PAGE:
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Bullying behavior in schools can cause harm to students’ social and emotional well-being and be a significant barrier to learning. Bullying can be defined as a “physical, verbal or psychological attack or intimidation that is intended to cause fear, distress, or harm the victim” Farrington and Ttofi (2010). There is a perceived psychological or physical imbalance of power and often times, incidents between the same students occur repeatedly.

Some effective school practices to prevent bullying include:

  • reduce conditions that contribute to bullying at school (e.g., unsupervised areas);
  • pursue school-wide approaches that establish a positive school culture and climate;
  • build on the foundation of school-wide approaches in implementing classroom programs;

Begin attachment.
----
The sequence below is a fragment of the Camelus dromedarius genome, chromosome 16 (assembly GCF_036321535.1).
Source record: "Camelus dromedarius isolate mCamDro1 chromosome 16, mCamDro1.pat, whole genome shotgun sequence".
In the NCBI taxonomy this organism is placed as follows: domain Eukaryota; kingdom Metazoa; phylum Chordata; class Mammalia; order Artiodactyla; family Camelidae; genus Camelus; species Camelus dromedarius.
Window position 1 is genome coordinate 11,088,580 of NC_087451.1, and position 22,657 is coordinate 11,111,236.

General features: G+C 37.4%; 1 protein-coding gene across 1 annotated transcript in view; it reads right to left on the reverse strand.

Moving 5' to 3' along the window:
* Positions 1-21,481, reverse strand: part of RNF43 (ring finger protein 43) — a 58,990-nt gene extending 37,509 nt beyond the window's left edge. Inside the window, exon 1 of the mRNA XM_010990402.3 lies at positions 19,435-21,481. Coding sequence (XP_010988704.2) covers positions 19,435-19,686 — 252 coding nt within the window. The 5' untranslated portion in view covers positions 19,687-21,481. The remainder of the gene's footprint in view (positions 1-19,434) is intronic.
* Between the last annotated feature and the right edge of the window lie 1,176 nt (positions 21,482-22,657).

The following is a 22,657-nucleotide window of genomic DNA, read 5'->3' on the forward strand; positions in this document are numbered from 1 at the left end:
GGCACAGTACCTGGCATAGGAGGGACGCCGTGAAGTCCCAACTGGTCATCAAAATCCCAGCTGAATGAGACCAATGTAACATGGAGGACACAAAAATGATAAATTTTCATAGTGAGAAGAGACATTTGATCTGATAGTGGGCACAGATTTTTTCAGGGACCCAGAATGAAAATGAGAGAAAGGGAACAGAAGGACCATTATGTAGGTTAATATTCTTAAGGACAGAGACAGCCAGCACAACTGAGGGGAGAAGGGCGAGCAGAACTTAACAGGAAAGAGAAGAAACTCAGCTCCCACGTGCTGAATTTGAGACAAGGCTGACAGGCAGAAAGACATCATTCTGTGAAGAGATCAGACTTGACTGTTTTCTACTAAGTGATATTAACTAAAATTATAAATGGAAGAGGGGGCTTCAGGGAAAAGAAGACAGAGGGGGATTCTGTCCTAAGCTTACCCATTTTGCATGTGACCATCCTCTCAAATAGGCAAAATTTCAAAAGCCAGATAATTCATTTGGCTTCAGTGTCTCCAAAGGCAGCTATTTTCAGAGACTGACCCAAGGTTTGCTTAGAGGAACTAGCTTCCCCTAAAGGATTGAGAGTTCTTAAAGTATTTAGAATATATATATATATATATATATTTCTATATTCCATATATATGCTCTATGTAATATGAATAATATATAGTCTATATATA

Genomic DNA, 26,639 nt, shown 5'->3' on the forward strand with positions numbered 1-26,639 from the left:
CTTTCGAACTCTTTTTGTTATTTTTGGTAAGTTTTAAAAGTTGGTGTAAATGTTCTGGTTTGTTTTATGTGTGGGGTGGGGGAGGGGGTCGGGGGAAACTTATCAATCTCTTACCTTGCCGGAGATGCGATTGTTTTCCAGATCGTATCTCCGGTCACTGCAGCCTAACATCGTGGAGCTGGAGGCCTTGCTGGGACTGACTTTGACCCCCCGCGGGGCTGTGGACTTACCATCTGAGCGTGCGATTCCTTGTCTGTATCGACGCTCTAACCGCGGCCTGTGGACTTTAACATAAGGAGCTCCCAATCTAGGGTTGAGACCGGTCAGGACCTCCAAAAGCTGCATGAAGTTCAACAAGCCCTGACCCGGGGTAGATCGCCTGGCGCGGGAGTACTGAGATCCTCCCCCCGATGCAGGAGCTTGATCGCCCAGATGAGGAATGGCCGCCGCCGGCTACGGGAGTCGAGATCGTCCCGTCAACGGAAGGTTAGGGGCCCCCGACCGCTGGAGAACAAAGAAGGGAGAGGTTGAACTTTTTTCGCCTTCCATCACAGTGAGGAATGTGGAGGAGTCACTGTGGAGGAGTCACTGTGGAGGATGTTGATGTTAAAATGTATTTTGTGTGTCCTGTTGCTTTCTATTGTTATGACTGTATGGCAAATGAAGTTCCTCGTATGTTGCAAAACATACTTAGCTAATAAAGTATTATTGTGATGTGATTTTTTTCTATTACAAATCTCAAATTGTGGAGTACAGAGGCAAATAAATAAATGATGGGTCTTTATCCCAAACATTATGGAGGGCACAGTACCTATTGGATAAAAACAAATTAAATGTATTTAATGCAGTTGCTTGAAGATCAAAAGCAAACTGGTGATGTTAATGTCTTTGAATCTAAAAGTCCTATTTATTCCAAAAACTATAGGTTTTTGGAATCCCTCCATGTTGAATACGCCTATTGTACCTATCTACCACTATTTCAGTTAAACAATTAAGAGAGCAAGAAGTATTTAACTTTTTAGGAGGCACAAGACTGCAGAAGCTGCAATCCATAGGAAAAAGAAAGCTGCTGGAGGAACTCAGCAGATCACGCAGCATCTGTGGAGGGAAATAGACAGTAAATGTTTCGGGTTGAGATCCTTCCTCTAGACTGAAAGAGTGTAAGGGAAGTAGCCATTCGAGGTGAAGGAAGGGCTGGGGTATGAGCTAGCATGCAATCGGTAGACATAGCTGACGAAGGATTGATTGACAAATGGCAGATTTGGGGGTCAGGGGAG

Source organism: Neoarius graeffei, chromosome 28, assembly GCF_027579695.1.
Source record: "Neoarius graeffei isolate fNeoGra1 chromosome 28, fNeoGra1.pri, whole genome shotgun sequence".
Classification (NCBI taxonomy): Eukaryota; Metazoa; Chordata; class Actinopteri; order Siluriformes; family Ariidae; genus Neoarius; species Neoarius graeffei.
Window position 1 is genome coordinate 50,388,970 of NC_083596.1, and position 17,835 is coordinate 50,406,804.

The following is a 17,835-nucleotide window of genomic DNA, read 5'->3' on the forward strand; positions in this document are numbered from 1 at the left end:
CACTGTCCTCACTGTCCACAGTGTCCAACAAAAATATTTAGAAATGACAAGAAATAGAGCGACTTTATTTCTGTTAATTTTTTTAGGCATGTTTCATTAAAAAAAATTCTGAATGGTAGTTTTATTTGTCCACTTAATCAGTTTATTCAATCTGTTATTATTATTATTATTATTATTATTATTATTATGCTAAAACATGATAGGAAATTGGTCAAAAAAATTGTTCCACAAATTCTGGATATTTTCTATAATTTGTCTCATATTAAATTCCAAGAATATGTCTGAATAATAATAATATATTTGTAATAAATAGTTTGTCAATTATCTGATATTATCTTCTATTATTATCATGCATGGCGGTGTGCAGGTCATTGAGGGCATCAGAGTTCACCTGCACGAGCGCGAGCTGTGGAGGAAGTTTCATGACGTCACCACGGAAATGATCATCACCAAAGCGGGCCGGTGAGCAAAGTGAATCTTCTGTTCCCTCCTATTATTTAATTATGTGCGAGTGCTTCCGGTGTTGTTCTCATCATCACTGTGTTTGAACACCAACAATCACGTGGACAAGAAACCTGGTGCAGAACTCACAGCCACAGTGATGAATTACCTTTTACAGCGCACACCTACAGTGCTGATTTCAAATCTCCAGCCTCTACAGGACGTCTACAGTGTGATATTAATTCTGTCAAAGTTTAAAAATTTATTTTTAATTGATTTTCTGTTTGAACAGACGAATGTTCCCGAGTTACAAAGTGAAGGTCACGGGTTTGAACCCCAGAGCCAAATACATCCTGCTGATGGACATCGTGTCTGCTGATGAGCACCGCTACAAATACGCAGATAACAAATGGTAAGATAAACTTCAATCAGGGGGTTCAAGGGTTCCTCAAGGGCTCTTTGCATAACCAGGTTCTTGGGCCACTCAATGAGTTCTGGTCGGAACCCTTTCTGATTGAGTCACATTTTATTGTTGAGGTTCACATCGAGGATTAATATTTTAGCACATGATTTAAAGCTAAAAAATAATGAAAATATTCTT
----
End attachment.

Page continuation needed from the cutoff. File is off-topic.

• intervene to turn bullies around by directly addressing motivational and developmental concerns related to individuals who bully and those who support bullying; and
  • respond to any problems experienced by those who are bullied and those who witness bullying.

These practices can be implemented through a Comprehensive System of Learning Supports that promotes the necessary conditions for learning and addresses any barriers to learning.

Source- Center for Mental Health in Schools, UCLA​

 Bullying Resources


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